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  • neurokinin receptor antagonist The BrS ECG is often

    2019-04-15

    The BrS ECG is often widely dynamic, with ST segment elevations that fluctuate from hour to hour, day to day, and month to month. Diurnal variation shows that events occur more frequently at night during periods of high vagal tone [2]. In some patients, the use of frequent ECGs or 12-lead ambulatory Holter monitoring is useful for diagnosing BrS. The concealed BrS phenotype can be unmasked using class IA and IC antiarrhythmic drugs, which possess potent use-dependent sodium channel blocking activity [3]. These drugs induce or exaggerate the appearance of a coved-type ST with J point elevation (type 1 BrS ECG) and can convert type 2 to type 3 ST segment elevations to type 1 (coved-type) elevations. Pilsicainide (Japan), procainamide (USA), ajmaline (Europe), and flecainide (Europe) have all demonstrated good efficacy in unmasking BrS and have become valuable tools for the diagnosis of BrS [4,5]. In addition to antiarrhythmic drugs, a wide variety of other drugs have been reported to unmask or induce the ECG and arrhythmic manifestations of BrS, including antianginals, antidepressants, antipsychotics, and antihistamines (Table 1). Postema et al. recently created a website that tracks drugs that are capable of causing adverse events in patients with BrS (www.brugadadrugs.org) [6]. BrS has been associated with mutations in 12 different genes. More than 300 mutations in SCN5A (Nav1.5, BrS1) have been reported in 11–28% of BrS probands [7–9]. Mutations in CACNA1C (Cav1.2, BrS3), CACNB2b (Cavβ2b, BrS4), and CACNA2D1 (Cavα2δ, BrS9) are found in approximately 13% of probands [10,11]. Mutations in the glycerol-3-phosphate dehydrogenase 1-like enzyme gene (GPD1L, BrS2), the β1-subunit of Na channel (SCN1B, BrS5) KCNE3 (MiRP2, BrS6), the β3-subunit of Na channel (SCN3B, BrS7) KCNJ8 (BrS8), KCND3 (BrS10), MOG1 (BrS11), and SLMAP (BrS12) are more rare [12–19]. Mutations in these neurokinin receptor antagonist lead to a loss of function in sodium channel current (INa) and calcium channel current (ICa) as well as a gain of function in the transient outward potassium current (Ito) or adenosine triphosphate (ATP)-sensitive potassium current (IK-ATP). Acquired forms of the BrS mimic some forms of the congenital syndrome by reducing INa and ICa and by augmenting Ito and IK-ATP.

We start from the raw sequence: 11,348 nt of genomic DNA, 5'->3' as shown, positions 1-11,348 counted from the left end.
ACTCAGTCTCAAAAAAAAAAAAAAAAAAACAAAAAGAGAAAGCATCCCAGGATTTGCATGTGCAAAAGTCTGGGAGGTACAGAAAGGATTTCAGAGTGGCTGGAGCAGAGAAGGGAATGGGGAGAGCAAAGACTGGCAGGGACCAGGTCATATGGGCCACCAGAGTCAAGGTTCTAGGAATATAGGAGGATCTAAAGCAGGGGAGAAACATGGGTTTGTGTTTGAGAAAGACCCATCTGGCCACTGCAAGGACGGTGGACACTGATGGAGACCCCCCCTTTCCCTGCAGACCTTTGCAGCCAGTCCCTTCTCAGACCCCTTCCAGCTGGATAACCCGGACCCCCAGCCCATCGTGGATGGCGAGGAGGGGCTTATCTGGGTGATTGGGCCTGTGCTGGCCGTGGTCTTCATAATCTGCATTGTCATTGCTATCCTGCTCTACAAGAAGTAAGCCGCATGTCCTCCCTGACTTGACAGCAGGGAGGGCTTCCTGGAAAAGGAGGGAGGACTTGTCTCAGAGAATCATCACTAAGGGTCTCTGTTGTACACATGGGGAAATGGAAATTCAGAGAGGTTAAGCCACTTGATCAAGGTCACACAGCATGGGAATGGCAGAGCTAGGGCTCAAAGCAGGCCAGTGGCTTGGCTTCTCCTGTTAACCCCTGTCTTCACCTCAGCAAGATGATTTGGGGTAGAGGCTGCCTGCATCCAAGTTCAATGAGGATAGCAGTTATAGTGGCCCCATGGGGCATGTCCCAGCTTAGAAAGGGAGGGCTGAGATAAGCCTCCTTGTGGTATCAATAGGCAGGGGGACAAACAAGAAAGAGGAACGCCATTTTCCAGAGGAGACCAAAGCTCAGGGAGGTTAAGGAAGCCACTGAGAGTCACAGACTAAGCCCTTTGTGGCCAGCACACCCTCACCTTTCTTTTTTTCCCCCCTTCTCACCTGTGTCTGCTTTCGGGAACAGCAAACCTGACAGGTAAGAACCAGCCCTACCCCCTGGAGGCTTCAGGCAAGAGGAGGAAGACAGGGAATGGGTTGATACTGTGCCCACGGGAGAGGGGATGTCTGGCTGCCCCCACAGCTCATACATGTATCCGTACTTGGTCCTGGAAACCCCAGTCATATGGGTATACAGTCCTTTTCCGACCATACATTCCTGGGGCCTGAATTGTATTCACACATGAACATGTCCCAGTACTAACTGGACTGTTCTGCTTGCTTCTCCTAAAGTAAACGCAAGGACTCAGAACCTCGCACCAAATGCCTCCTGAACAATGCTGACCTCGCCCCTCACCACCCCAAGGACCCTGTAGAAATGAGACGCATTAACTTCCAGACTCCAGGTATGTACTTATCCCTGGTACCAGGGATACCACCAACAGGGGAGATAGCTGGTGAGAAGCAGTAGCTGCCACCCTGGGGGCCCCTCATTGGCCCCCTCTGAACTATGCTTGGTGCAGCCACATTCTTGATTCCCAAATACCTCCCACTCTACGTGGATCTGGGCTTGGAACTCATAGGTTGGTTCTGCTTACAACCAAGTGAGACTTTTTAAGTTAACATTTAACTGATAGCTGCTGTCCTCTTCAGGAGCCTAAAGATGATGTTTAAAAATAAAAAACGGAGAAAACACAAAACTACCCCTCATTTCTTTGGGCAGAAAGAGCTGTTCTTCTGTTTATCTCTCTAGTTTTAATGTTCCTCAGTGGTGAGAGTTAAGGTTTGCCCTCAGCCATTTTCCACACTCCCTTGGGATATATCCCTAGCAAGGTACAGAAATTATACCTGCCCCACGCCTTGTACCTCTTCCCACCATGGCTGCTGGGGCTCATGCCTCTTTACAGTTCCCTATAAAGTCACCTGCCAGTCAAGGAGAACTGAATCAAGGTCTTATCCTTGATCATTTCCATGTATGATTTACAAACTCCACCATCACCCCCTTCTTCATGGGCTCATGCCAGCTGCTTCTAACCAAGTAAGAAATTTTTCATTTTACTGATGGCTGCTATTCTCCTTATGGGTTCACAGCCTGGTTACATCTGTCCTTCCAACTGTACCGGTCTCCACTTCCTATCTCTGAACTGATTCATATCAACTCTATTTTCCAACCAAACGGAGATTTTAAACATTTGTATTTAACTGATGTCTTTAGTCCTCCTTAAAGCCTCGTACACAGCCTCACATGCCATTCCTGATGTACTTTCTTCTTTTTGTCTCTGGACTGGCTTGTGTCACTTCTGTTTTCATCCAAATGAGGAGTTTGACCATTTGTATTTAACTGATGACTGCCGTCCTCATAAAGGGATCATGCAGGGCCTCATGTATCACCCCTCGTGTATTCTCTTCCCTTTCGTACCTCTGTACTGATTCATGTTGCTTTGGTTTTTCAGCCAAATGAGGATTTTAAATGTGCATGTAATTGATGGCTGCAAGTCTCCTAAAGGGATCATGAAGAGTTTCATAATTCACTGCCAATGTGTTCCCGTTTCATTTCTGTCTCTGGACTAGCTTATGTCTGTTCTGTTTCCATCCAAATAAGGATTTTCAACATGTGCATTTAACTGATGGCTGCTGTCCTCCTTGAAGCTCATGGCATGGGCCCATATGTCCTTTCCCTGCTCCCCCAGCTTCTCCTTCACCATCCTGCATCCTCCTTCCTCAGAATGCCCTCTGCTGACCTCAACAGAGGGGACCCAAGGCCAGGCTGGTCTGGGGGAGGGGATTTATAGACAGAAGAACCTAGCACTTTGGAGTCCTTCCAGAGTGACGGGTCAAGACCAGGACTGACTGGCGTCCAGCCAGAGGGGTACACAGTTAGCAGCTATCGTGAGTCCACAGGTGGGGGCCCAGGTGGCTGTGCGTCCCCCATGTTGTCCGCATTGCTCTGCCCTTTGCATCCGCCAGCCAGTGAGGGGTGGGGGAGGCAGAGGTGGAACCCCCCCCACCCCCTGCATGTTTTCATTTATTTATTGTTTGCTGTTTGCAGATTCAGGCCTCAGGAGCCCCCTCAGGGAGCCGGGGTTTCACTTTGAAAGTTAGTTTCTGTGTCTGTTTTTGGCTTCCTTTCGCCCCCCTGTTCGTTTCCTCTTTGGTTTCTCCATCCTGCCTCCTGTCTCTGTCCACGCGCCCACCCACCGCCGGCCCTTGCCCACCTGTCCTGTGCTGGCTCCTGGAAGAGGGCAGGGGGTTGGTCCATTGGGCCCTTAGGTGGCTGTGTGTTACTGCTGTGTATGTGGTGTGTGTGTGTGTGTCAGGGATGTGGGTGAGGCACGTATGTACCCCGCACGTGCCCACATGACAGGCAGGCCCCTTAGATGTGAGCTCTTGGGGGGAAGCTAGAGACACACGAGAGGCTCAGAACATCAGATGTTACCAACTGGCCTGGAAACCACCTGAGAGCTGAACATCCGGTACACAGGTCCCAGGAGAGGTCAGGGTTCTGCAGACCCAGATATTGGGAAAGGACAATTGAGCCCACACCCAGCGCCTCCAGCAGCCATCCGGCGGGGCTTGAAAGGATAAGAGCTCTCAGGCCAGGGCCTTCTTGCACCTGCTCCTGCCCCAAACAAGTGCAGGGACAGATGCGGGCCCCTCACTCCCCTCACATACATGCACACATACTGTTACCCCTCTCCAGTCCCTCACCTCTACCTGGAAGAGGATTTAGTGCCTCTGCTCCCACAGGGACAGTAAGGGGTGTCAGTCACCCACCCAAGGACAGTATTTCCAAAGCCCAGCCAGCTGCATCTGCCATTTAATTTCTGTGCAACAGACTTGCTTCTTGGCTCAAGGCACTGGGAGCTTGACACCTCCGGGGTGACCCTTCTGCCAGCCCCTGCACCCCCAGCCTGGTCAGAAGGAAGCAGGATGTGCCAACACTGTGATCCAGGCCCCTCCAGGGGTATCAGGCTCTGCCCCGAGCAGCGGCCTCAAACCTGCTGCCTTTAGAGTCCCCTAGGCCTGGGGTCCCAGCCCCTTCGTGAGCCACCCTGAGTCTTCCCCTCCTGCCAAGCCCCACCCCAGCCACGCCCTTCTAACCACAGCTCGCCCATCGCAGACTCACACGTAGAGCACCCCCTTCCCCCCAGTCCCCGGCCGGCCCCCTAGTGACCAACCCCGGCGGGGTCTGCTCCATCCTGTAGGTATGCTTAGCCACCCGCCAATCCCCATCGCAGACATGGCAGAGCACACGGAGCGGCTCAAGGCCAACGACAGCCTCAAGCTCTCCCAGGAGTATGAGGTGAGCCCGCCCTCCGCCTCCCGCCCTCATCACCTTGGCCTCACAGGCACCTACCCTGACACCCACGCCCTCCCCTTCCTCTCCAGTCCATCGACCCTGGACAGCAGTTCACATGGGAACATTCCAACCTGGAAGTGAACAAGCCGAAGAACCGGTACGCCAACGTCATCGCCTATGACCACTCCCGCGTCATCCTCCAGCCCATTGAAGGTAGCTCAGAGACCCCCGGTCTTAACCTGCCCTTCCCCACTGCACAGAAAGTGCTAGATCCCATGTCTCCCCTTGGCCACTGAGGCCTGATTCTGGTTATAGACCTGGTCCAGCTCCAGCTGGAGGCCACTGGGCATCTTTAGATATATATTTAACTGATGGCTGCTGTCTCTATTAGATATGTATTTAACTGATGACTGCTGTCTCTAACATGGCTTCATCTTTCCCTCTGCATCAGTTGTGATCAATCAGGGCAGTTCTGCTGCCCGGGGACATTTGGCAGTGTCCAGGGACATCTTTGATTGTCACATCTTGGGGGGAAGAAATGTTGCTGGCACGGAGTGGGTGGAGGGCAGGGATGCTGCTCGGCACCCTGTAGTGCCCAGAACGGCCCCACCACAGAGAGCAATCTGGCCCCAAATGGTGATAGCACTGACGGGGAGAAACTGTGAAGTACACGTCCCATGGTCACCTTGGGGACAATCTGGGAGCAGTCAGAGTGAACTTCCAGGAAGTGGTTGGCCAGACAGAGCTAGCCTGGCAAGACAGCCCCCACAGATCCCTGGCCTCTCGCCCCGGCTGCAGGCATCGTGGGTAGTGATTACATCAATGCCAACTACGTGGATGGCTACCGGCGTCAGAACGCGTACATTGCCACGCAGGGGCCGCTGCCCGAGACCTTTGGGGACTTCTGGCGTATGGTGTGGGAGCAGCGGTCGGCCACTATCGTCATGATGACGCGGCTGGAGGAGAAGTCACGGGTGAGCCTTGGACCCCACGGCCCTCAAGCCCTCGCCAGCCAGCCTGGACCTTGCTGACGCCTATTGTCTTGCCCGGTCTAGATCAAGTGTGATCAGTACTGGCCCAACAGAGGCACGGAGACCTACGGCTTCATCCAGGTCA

Antiarrhythmic drugs
    Antianginal drugs
    Psychotropic drugs
    Lithium Lithium is widely used to treat depression and bipolar disorder. The lithium-induced BrS phenotype is not common, but it can be observed even with use of therapeutic dosages [49]. Lithium also causes other conduction dysfunctions such as sinus node dysfunction, conduction block, and ventricular arrhythmias. Lithium has also been shown to block INa in a dose-dependent manner [50].
    Selective serotonin reuptake inhibitors Data regarding the selective serotonin reuptake inhibitor (SSRI)-induced BrS phenotype are scarce. Paroxetine and fluvoxamine have been shown to lead to a BrS pattern in the ECG via a reduction in INa[51,52].
    Anticonvulsant and antipsychotics Phenytoin is an antiepileptic agent. There are case reports of BrS caused by supratherapeutic phenytoin levels in a patient with a seizure disorder [53]. There are several reports of ECG signs of BrS in cases of hyperkalemia in conjunction with psychotropic drug overdoses, notably phenothiazines [54].
    Anesthesia Anesthetics such as propofol and bupivacaine are commonly used in clinical settings. Bupivacaine was reported to induce the BrS phenotype in silent carriers of an SCN5A mutation [55]. Another report also demonstrated a bupivacaine-induced BrS phenotype that normalized following drug withdrawal. Propofol has been reported to cause sudden cardiac death in one non-genetic and 6 unclear cases [56]. Propofol has been shown to inhibit neuronal sodium channels [57], but there are no data relative to cardiac sodium channels. It is unclear whether a genetic predisposition is present in those who display a BrS phenotype after propofol administration.